Cath Lab Oversight: Is Peer Review Enough?

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Due to recent highly publicized controversies of alleged over-stenting, state and federal authorities have begun to question the peer review process in cath labs. As a result, professional societies are exploring a new accreditation process, but some providers fear the time and costs that this could entail.

Peer review process

“In cath labs throughout the U.S., we need to eliminate some of the common variations that occur with the internal peer review process from hospital to hospital,” says Mark A. Turco, MD, director of cardiac and vascular research at Washington Adventist Hospital in Takoma Park, Md., which performs approximately 25 to 30 cases—diagnostic and interventional—daily in its five cath labs.

At Washington Adventist, the cath lab director chairs the internal peer review process, in which a representative group of cath lab operators reviews the cases on the first Friday of every month. “Performance measures are quality markers that drive much of the reviews, and our staff documents deviations from appropriate performance,” Turco explains. “It is critical that the internal peer review committee not only reviews adverse patient outcomes, but also the appropriateness of procedures—what was done, why it was done and how it was done.”

In an effort to avoid bias at Washington Adventist, cardiology partners cannot review each other’s cases. Also, the provider has embraced the growing trend of an oversight peer review committee, whose multidisciplinary members are appointed by the hospital’s medical executive committee.

However, cath labs provide diverse services and for varied patient populations, so the make-up of each lab is different. “Most of the cardiologists who service our facility are privately-based,” explains Roshan K. Mathew, MD, medical director of the cardiac cath lab at Owensboro Medical Health System in Greenville, S.C., which performs about 2,000 cath lab procedures annually with 11 cardiologists—nine of whom are interventionalists. Owensboro has established a cardiology services committee, which consists of all the local cardiologists, and a chair and a vice chair. Independent of the committee, the medical director runs the cardiac cath lab.

Initially, at Owensboro, peer review was conducted by the committee, but that has since been changed, so there are “no inter-group conflicts,” says Mathew. Now, the peer review process is conducted by two cardiologists, the medical director, the chair of the cardiology services committee, along with three independent physicians—from internal medicine, the emergency department and surgery—who track and trend the National Cardiovascular Data Registry (NCDR). This process falls under the quality department, which has a separate chair who assigns the members of the review process. The medical director only deals with “dramatic issues,” while the committee votes on most of the considerations.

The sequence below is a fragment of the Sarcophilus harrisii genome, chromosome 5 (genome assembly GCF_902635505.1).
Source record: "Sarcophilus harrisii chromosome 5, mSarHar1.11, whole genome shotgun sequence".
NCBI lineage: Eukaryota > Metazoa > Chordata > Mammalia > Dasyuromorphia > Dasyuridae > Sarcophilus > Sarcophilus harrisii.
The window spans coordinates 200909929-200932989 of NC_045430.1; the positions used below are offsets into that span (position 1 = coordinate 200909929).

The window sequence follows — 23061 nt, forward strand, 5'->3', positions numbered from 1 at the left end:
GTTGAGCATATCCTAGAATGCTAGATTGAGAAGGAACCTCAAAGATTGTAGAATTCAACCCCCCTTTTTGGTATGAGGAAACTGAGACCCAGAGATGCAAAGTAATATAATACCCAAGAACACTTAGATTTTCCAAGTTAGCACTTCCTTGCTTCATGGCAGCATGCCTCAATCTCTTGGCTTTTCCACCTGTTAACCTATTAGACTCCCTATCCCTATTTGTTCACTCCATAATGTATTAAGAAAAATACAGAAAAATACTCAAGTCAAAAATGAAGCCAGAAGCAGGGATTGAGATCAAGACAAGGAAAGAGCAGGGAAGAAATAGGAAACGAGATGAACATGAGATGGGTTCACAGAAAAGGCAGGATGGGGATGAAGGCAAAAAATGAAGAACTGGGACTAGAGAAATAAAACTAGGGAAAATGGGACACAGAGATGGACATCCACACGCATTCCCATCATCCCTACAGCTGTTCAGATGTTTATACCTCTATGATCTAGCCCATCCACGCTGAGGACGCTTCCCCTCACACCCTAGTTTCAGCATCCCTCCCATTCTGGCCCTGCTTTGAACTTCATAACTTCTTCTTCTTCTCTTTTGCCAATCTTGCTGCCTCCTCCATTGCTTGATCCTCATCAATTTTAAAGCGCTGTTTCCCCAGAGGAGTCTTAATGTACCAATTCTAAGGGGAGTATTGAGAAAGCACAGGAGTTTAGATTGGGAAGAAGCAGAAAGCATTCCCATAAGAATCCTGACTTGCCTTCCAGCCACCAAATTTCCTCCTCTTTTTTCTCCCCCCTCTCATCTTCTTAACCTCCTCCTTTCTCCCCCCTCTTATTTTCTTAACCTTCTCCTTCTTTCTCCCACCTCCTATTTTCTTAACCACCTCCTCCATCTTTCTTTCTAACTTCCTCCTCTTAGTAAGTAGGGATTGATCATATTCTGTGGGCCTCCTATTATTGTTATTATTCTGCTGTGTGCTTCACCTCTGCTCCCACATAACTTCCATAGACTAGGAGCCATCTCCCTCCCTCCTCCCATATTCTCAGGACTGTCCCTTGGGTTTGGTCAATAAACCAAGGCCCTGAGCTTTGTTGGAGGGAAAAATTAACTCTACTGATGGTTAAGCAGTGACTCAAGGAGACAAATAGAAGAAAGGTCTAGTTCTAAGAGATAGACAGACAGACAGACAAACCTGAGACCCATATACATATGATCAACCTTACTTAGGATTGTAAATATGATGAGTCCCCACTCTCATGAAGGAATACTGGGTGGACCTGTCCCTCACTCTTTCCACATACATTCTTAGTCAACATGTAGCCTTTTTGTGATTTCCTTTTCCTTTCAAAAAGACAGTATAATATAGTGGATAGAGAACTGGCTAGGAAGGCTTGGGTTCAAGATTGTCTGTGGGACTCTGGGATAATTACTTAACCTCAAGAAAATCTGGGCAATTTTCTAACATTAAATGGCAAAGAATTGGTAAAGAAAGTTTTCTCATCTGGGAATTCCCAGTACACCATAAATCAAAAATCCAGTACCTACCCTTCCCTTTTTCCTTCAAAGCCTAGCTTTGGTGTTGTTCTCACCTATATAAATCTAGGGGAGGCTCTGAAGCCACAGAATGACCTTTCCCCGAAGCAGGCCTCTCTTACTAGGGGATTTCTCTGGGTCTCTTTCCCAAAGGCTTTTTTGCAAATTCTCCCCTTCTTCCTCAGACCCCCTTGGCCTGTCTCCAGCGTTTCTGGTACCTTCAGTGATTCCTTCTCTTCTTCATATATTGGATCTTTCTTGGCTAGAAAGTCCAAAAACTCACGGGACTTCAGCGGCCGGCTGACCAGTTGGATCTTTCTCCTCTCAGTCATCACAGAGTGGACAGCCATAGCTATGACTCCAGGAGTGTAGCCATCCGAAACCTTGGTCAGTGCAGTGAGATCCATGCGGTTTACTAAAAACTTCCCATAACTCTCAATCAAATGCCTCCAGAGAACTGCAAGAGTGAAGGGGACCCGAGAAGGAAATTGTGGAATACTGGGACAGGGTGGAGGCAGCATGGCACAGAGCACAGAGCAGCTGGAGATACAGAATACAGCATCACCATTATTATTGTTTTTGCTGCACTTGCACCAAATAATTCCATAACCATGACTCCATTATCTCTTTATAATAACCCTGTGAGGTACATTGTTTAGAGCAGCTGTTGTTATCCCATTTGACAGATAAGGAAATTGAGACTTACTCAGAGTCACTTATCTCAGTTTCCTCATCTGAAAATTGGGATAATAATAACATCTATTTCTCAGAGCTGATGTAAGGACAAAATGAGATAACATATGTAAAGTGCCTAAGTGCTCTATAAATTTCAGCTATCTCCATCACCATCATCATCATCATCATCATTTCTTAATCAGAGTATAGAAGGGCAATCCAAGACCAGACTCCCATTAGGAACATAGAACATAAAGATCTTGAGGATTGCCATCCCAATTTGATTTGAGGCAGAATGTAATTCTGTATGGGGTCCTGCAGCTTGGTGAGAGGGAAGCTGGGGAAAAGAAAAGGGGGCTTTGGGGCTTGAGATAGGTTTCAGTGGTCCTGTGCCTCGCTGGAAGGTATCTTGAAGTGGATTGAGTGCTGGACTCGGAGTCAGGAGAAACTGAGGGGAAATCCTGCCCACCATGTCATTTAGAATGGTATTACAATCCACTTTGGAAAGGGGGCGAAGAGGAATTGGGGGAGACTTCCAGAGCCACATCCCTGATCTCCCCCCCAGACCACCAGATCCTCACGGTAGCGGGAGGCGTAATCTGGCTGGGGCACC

“The process mainly tracks complications,” Mathew says. “A quality review of individual operator usage is very difficult to assess, and we are currently seeking a better evaluation method. The problem with tracking complications is that high-volume operators will naturally have higher complication rates, but it is not necessarily reflective of technique.”

Most practitioners and administrators concur that the current systems in place aren’t perfect. “In an ideal setting, an unbiased committee would track independent quality assessments, along with complications, which would include the evaluation of FFR [fractional flow reserve] and intravascular ultrasound usage,” Mathew says. “Inevitably, we need to make tough decisions about whether physicians are performing appropriate procedures, as established by the clinical guidelines.”  

Turco stresses the importance of documentation, potentially employing a pre-cath checklist that clearly states the reasons for moving forward with a procedure.
However, some still are seeking external oversight to ensure the cases are being handled and reviewed appropriately.

Society accreditation = excellence?